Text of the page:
Rock Wallabies

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Rock Wallabies

 

(Petrogale), a genus of mammals of the family Macropodidae. The body is 50–80 cm long, and the tail is 40–70 cm long. Adult animals weigh from 3 to 9 kg. Rock wallabies are sandy-colored; the basic color of the top of the body is gray-brown, the underparts are light yellow or white, and the ends of the paws, snout, and tail are darker. There are two species: P. penicillata and P. xanthopus, which are distinguished by their coloring. Rock wallabies are found all over Australia and on the small adjoining islands. They live in mountains and rocky deserts. They are swift runners, jump as far as 4 m, and adroitly clamber over rocks. They are herbivorous. During arid spells they can go for long periods without water by living on the moisture contained in their food. Rock wallabies reproduce once a year. They are not numerous.

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known tjana-mpa 3.PL-GEN For their children, up above, following the aeroplane, their children (c) Ngunytjun-nya tjana-ya ngalya-paka-ra nyina-nyi Mother-ACC 3.PL-3.PL this.way-get up-SER be-PRS The mothers, sat after coming out (d) Panya tjana-nya-ya katu-ya mira-ni that.known 3.PL-ACC-3.PL above-3.PL watch-PRS they watched the sky up above Another verse tells of the rock wallaby mothers crying for their children, searching to no avail:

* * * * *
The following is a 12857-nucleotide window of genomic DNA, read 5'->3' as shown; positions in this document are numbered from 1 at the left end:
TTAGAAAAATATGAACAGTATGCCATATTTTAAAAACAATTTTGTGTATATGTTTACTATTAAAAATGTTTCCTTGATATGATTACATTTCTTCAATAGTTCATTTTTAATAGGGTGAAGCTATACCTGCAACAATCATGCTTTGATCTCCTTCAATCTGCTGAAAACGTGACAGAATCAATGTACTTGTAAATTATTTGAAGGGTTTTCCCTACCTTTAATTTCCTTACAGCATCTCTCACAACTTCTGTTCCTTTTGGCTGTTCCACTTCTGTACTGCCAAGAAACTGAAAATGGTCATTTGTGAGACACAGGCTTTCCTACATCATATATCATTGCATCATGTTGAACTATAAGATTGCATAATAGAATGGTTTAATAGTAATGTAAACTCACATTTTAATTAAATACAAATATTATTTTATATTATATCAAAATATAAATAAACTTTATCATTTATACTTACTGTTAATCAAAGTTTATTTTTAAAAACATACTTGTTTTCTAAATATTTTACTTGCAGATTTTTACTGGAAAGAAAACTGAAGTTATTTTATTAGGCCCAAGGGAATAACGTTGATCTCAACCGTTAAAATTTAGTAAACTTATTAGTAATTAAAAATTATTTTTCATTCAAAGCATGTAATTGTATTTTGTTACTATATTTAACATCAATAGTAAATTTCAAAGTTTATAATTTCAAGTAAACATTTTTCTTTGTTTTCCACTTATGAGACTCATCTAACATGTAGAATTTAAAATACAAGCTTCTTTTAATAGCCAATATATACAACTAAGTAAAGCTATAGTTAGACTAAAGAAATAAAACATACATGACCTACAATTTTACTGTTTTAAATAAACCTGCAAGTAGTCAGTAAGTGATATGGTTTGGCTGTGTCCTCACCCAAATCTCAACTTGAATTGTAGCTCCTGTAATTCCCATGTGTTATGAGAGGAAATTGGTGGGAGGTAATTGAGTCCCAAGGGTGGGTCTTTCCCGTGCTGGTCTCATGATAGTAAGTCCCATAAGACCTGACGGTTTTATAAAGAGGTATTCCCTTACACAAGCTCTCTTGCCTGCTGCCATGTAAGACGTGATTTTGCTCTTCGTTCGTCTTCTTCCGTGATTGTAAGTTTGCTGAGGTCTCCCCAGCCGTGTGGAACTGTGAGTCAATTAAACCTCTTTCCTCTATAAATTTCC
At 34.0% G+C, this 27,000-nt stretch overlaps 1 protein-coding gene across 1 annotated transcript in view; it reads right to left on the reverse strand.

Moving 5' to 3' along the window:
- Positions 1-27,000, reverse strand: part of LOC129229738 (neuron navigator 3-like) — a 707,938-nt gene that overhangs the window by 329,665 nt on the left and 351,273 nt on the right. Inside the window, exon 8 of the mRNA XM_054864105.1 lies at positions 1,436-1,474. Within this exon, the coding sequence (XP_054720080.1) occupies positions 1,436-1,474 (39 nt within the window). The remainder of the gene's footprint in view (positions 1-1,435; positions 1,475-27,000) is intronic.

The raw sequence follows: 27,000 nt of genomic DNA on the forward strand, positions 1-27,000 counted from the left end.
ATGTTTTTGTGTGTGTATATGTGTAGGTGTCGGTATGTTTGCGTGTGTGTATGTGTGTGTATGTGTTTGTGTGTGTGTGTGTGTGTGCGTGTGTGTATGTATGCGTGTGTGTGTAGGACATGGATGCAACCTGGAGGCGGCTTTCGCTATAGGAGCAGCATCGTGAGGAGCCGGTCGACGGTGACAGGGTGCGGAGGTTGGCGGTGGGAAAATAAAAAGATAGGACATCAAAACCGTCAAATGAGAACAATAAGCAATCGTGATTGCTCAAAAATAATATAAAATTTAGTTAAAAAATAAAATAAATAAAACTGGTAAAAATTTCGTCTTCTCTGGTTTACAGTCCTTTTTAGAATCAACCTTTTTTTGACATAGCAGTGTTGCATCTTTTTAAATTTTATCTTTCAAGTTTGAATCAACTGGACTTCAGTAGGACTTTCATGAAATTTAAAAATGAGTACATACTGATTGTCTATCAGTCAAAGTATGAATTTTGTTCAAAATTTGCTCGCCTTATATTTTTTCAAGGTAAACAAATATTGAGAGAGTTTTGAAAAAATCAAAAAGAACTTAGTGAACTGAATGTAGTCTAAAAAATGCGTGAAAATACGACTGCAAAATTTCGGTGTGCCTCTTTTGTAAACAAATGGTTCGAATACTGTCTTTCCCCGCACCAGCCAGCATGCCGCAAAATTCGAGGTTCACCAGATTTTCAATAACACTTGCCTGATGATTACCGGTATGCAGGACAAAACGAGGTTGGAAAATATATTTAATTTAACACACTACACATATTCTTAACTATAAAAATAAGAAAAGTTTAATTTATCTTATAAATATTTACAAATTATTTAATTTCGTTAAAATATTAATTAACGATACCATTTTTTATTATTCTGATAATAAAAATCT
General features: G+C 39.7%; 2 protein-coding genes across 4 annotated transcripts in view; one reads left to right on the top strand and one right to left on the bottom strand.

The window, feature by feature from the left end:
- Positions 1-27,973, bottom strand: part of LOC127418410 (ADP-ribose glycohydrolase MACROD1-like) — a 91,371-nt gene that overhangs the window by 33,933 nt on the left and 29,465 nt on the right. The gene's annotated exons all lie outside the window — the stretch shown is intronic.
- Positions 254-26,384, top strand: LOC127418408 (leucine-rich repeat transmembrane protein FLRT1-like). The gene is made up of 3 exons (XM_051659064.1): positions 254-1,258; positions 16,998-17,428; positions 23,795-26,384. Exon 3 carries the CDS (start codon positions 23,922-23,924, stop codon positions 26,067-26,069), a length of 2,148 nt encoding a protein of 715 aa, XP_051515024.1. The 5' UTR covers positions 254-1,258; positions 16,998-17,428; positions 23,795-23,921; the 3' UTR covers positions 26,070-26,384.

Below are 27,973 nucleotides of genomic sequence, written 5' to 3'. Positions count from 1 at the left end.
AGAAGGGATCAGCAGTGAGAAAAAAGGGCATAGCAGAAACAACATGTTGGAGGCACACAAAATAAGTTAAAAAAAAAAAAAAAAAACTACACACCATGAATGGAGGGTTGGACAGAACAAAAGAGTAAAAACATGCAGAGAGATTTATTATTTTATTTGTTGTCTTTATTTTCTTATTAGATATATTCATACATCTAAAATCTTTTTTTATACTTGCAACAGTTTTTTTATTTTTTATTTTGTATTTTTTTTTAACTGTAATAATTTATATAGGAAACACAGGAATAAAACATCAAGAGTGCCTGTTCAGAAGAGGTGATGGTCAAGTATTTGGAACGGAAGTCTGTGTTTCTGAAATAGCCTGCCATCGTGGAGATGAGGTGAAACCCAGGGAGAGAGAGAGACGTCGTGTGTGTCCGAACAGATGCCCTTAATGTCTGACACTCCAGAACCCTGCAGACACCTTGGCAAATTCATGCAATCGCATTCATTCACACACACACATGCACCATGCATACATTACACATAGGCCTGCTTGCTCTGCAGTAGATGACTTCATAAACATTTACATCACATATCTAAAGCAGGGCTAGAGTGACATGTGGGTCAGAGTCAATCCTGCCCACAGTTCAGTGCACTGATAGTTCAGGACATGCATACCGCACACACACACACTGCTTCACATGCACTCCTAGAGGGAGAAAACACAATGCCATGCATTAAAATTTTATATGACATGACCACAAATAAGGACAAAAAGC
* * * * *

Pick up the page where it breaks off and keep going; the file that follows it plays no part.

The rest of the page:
This parallel was made explicit by one Anangu women as she noted the observable similarities and differences between the black-footed rock wallaby and the yellow-footed surrogate mothers she saw at Monarto zoo.
During the 1994 National Rock Wallaby Symposium, the Adelaide Zoo received unanimous support for a trial release of YFRW.
This reintroduction can serve as a model for other rock wallaby reintroductions.
Students were involved with radio-tracking, compiling issues of Rock Wallaby News, producing a model of the sanctuary, and inventing the "Wallaby Hop" for a school dance.
The future looks bright for the yellow-footed rock wallaby. The captive population is sustained by collaborations between Australian and North American species managers, and the wild population is sustained by feral animal control, possible future reintroductions, and other in situ conservation efforts.
I would like to thank Andy Sharp, University of Queensland/NSW NPWS; Suzy Barlow, Western Plains Zoo; and Steven Lapidge, University of Sydney, for their guidance, encouragement, and willingness to share their knowledge and experience with a rock wallaby enthusiast from across the ocean.
Studies on the yellow-footed rock wallaby distribution in South Australia.
The biology and management of the yellow-footed rock wallaby (Petrogale xanthopus) in NSW.
Agriculture and Food Minister Terry Redman said the tiny black-flanked rock wallaby populations in the central Wheatbelt were extremely susceptible to attack by foxes.
Environment Minister Bill Marmion said black-flanked rock wallaby sites in the Wheatbelt had experienced major population declines over the past two years.